You Have To Believe
  |  First Published: September 2007

This time of year can really test the patience of anglers in the far north. But rest assured, fish still have to eat. And it’s our job to find out the where and the when. The wind may blow, the temperatures plummet and a milky consistency falls upon the water, however fish somewhere will be eating something.

When testing conditions prevail, some people will still find fish, whilst others will return home for a beer and little to tell. I have been lucky enough to fish with quite a few fantastic anglers and there is one trait in particular, they all share. Confidence.

You need to have the confidence that what you are doing is correct and the conviction to know the fish are truly there for the catching. Easier said than done I’m afraid. So many times we drive past fish chewing there heads off, oblivious as to their presence. So often I stare at a dry bank during low tide and fail to believe enough fish will be back with the ebb tide.

Fish are mobile creatures, sometimes we need persistence and sometime the willingness to travel. However what comes into call time and again is experience. All the best anglers get a lot of time on the water and will be able to draw on past experiences to catch fish. When they go off the bite, these are the people you need around.

Over and above even experience is the willingness to learn and try new things. This might seem silly to someone who knows their home patch well and uses the same tried and true methods for catching fish. However when you travel to someone else’s patch, there is nothing worse than the feeling of not knowing where to begin.

Clues for fisherman lay all around. They are in the water, on the land, in the air and mixed strangely into the lunar cycle. The weather combines all these features into the life and times of fish we love to catch. Good fishermen are observant about the weather conditions around them and how it may influence their fishing.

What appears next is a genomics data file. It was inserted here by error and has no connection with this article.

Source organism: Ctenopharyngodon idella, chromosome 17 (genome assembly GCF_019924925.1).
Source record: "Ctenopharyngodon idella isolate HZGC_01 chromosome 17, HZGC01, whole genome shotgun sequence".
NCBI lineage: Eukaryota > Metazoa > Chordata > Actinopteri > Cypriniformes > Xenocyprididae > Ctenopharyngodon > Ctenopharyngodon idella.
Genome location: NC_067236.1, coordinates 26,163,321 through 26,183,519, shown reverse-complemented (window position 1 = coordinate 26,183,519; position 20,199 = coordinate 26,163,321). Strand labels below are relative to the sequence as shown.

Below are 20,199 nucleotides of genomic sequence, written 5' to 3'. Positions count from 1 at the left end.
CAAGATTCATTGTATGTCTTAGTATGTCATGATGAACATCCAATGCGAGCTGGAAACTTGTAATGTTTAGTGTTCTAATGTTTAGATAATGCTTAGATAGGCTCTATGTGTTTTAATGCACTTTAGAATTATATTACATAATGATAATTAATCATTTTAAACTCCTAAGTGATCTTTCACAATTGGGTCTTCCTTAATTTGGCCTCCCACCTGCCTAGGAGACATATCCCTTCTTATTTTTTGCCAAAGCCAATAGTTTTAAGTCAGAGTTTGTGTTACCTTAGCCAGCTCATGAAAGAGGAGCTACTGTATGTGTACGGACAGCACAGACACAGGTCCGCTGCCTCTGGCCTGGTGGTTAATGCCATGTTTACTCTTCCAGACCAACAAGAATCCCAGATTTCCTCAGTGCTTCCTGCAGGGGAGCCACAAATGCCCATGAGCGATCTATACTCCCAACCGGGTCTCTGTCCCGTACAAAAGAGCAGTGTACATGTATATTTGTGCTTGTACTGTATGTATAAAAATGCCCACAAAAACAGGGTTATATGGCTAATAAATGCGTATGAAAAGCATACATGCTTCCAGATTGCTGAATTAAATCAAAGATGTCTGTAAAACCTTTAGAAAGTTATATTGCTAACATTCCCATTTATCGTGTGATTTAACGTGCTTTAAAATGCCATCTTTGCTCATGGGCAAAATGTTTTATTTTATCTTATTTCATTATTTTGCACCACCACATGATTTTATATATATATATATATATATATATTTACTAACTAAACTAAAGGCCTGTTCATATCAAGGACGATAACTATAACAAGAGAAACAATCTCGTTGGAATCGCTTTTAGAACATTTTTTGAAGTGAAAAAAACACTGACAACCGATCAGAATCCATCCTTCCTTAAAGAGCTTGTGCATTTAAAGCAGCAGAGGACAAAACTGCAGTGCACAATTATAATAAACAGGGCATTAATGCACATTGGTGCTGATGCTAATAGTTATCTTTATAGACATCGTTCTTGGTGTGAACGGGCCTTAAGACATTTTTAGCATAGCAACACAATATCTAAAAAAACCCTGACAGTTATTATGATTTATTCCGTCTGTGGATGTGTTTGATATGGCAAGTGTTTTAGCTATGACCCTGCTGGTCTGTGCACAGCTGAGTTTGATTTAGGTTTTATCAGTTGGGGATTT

A good example of persistence occurred recently when strong winds and cold temperatures sent the barramundi completely off the bite. After throwing a thousand casts over a few days, it was clear a change of tact was needed. In a desperate attempt to find fish we ventured up the river, found a large sand bank slowly being exposed by a receding tide.

Bait flicked around in the form of mullet, garfish and small banana prawns. The few metres of discoloured water holding bait against the bank was punctuated by green water cutting a clean, crisp current line. As the boat quietly drifted into the bank a few puffs of silt shot up in the cleaner water. We had disturbed a few of something!

After casting blindly for the next ten minutes, we had nothing but a few flashes to show. We stopped casting, dejected and sat there having a drink for a short while before awaking from our slumber by that unmistakable boofing noise only a barra makes.

Standing on the console of the tender a light grey shape weaved its way across the shallow water. That tinge of yellow undulated at the end of the shape, a nice saltwater barra of 70cm or so. Thank goodness the hurried cast landed 5m long and right of the fish. It cruised on oblivious to the cast until the flashy gold lure came twitching past a few meters away.

The fish surged forward, did the slow barra gawk at the lure from close range and then engulfed the whole thing. Good fish in shallow water really perform and this salty barra was no exception, jumping time and time again. We pinned a few more fish during the session and it turned a quiet day into a respectable one.

Be prepared to adapt to whatever conditions September dishes up. It may be the only chance some of us have for returning home with something descent to eat.

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